Procuring Construction Contracts for Affordability and Risk Sharing

Procuring Construction Contracts for Affordability and Risk Sharing

Author: Mike Robertson, Sam Mottram
Conference: AFRICA 2015 Special Publication

Getting hydroelectric projects off the ground is increasingly challenging in terms of affordability (the sites are now generally more remote and in more challenging topography); the ever-tightening social and environmental restrictions (during construction and operation); and the availability of finance. This has led to the exploration of different methods for the procurement of construction in an attempt to reduce costs whilst still managing risks and providing a fair deal to all the parties concerned. This paper provides case studies of four different strategies employed recently by international consulting engineers Knight Piésold (KP), in Africa and Canada, for the development of hydroelectric projects.

Types of Construction Contract

The following types of contract are discussed in this paper:

  • Design-Bid-Build (DBB) Model. Also known as Schedule of Rates or Prices, Unit Price or Bill of Quantities. This is the old traditional model for procuring construction contracts. It has proved over time to provide a fair deal to all parties, by sharing the risks – essentially the owner and his consulting engineer take the design risk (which includes unforeseen conditions, primarily geotechnical foundation and weather) and the quantity risk, while the contractor takes the pricing risk. Failings of this model are that it allows no design input from the contractor, in terms of possible more constructible and affordable alternatives than that presented in the owner’s design, and that there is no price certainty when the contract is awarded – the final price depends on final quantities which are not guaranteed to be the same as those tendered.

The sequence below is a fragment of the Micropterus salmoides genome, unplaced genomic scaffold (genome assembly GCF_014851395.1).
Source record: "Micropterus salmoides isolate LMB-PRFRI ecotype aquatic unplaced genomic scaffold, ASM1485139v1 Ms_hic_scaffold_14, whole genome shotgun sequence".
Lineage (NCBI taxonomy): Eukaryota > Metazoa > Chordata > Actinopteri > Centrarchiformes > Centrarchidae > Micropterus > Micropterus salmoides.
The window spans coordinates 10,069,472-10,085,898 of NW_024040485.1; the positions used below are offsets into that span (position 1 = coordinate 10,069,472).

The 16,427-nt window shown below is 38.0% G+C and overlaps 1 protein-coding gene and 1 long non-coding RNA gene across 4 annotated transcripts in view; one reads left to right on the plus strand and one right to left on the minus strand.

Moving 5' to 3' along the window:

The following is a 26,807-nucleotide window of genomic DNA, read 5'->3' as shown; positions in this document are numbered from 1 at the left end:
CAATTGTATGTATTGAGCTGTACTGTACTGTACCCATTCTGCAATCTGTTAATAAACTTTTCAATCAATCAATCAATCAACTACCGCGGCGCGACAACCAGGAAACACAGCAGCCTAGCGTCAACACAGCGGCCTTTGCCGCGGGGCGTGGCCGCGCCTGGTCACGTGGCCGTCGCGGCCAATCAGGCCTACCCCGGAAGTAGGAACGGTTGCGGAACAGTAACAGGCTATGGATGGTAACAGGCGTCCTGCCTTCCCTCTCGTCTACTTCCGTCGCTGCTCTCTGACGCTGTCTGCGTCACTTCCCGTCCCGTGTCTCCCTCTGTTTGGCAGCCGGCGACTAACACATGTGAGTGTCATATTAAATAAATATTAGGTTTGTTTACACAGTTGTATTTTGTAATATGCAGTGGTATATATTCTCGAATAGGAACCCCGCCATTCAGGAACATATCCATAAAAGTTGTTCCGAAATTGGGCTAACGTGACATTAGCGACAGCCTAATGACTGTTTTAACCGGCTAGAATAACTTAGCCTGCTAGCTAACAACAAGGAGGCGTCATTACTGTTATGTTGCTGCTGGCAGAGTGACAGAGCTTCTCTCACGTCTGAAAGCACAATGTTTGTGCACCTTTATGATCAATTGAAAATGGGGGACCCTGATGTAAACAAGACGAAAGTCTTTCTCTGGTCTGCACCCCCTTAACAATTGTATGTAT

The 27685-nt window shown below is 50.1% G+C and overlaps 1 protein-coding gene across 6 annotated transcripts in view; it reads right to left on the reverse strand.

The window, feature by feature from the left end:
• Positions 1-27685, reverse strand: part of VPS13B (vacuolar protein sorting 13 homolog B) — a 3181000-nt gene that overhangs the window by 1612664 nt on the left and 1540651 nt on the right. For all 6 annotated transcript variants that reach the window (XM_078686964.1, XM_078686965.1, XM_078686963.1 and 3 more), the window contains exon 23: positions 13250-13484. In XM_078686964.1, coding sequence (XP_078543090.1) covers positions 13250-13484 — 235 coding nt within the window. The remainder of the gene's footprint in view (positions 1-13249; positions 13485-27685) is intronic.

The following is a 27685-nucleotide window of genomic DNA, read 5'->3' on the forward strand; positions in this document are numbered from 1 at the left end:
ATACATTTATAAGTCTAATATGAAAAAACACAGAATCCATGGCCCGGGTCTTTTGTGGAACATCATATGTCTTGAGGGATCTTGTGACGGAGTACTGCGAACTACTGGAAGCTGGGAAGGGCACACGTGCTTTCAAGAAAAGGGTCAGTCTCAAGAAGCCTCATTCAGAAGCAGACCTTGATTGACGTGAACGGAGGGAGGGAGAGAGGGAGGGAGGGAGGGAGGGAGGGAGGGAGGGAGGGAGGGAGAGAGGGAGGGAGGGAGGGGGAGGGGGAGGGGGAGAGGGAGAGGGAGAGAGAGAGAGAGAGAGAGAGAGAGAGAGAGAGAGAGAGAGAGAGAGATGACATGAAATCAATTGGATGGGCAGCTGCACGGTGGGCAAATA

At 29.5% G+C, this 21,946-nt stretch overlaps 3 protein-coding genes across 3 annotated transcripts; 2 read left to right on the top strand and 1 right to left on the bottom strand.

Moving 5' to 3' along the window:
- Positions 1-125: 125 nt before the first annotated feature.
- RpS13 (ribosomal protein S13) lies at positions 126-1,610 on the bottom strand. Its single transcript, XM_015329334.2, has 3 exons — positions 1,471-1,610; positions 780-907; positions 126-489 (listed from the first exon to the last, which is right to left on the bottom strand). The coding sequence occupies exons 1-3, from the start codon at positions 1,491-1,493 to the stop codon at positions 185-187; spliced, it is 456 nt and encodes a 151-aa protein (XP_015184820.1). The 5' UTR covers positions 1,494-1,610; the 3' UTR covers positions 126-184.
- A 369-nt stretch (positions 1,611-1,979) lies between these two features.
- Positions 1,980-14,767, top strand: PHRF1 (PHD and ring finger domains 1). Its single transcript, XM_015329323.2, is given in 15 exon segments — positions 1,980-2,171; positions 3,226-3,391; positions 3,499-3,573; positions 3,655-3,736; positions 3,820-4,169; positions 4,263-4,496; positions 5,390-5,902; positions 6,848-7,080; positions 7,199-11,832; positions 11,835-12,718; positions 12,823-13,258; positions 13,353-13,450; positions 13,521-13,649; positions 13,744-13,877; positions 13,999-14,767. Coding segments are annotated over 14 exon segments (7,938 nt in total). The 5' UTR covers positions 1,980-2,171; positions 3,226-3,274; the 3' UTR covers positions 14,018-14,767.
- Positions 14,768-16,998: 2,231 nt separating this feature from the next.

• Engineer, Procure, Construct (EPC) Model. Also known as Design-Build. This is an attractive model for the owner because it essentially assigns all risks to the contractor, has price certainty (which has become a requirement of many lending agencies), and involves minimal administration for him. Failings include the fact that it is typically more expensive (the contractor has to include a premium to cover the risks), and the owner loses full control of the design (here the ultimate responsibility of the contractor).
  • Owner Procurement and Construction (OPC) Model. This model is similar to the DBB model in that design is the owner’s responsibility but construction is done not by a procured contractor but by the owner, using his own equipment and other resources. This is a good model if the owner has good resources – equipment and technical and administrative manpower.
  • Alliance Model. Also known as Target Price. In this model, the owner and contractor work together to obtain the most economical contract cost, based on a target price set between the two parties at the outset. Actual contractor costs are open book and monitored against the target. Mechanisms are included to deal with variations between actual and target costs and which party pays for (or benefits from) them.


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